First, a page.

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  • Tiny fly causes big trouble for state crops

  • In one way, the spring rains and cool temperatures have been a blessing for fruit growers in Linn and Benton counties.
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  • ALBANY — In one way, the spring rains and cool temperatures have been a blessing for fruit growers in Linn and Benton counties.
    The weather has helped keep down populations of spotted wing drosophila or SWD, one of the newest pests farmers and backyard gardeners have to deal with.
    "It's a more exotic type of vinegar fly," said Amy Dreves, an entomologist and assistant professor of research and extension at Oregon State University.
    Dreves along with fruit growers all over Oregon are worried that it will cause severe damage to crops. She is one of the leading researchers looking for ways to control the pest.
    "It threatens the fruit industry," Dreves said. "It lays its eggs inside the fruit and feeds inside the berries."
    Originally from Asia, SWD was at first mistaken for a common vinegar fly but examination revealed differences. Males have a spot on their wings. Females have a saw-like organ that cuts into fruit to deposit eggs.
    Unlike common vinegar flies that prefer rotting fruit, SWD like ripening fruit. And they are very adaptable.
    "They don't like cold but they acclimate," Dreves said. "They find protected refuges in greenhouses, under plastic or wood piles."
    Most SWD died from winter freezes last year. But a few survived to start the cycle again this spring.
    Dreves spends most of her time on the SWD project, setting traps and studying movement, looking for effective tools to manage the pest. In late fall, 2,000 per trap were showing up. Winter freezes cut numbers to 90 per trap by January and only nine by February. In June it's been less than one.
    "The cooler weather has kept levels down, but numbers are increasing," she said. "We have started to see them in traps in cherries this year."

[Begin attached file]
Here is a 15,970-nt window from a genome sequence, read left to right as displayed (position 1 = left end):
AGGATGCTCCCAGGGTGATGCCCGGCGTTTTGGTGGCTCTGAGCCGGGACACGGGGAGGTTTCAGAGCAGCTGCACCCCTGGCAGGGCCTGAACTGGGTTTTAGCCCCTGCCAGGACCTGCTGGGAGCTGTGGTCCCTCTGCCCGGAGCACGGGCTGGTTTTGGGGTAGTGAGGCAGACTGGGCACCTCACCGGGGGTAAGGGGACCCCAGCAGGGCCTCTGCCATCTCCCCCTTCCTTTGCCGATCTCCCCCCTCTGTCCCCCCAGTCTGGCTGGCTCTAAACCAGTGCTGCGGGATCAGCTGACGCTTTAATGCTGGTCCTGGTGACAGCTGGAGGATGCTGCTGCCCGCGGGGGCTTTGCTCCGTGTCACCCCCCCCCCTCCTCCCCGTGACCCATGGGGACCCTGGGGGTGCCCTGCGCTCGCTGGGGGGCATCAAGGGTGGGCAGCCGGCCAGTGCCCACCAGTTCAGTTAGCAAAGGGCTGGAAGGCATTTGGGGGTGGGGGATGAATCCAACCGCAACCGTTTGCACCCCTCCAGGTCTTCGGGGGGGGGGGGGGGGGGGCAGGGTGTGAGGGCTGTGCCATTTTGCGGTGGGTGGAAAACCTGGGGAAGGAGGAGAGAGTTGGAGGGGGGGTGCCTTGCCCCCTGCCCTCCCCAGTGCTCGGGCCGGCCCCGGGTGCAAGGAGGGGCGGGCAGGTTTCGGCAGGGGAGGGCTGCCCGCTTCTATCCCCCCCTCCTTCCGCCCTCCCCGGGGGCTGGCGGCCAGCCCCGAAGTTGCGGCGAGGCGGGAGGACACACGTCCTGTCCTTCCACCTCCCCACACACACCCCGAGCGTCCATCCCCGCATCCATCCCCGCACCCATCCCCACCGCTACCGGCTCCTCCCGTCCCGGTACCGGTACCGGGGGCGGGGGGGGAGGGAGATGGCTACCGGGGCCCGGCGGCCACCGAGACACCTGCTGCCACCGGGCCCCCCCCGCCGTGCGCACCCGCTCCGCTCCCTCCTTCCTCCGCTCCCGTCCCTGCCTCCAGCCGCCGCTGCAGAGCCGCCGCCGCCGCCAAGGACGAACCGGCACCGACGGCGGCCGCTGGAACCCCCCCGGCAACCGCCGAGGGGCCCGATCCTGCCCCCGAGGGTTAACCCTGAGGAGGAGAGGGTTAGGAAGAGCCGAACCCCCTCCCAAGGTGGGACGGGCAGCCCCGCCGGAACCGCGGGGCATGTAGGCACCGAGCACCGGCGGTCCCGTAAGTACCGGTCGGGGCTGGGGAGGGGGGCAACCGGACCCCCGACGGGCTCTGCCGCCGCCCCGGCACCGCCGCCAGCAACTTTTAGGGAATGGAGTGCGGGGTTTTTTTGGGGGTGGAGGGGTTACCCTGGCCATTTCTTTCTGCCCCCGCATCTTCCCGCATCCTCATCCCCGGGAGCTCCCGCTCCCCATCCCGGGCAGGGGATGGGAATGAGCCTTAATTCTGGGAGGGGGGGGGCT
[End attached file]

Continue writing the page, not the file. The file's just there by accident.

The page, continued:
Last year numbers began to rise the last week of June.
    Females can lay several hundred eggs. When larvae hatch they feed and collapse a fruit and open holes that let in harmful pathogens.
    "Diversified farms are a great place for them to hang out and move from crop to crop as fruit ripens," she said.
    Dreves is also concerned about backyard gardens that have fruit trees or other fruit sources. Backyard growers need to be aware of the threat.
    "Being diligent is important. We encourage use of our website to help," she said.
    Gardeners can go online to www.SWD.hort.oregonstate.edu for helpful tips. Trapping, monitoring protocols and reporting procedures are explained.
    Dreves says the best prevention is to reduce breeding sites to help control flies before they lay eggs. Placing plastic over discarded fruit, bagging fallen fruit and picking regularly are key elements of control.
    Flies have shown up in 17 Oregon counties and are spreading fast. They have been found as far away as North Carolina and Florida. Dreves hopes to find a successful management plan for growers.
    "Right now they seem to prefer late season raspberries and blackberries, but they have an exhaustive host list," she said. "It's an opportunistic pest that we are just starting to learn about."
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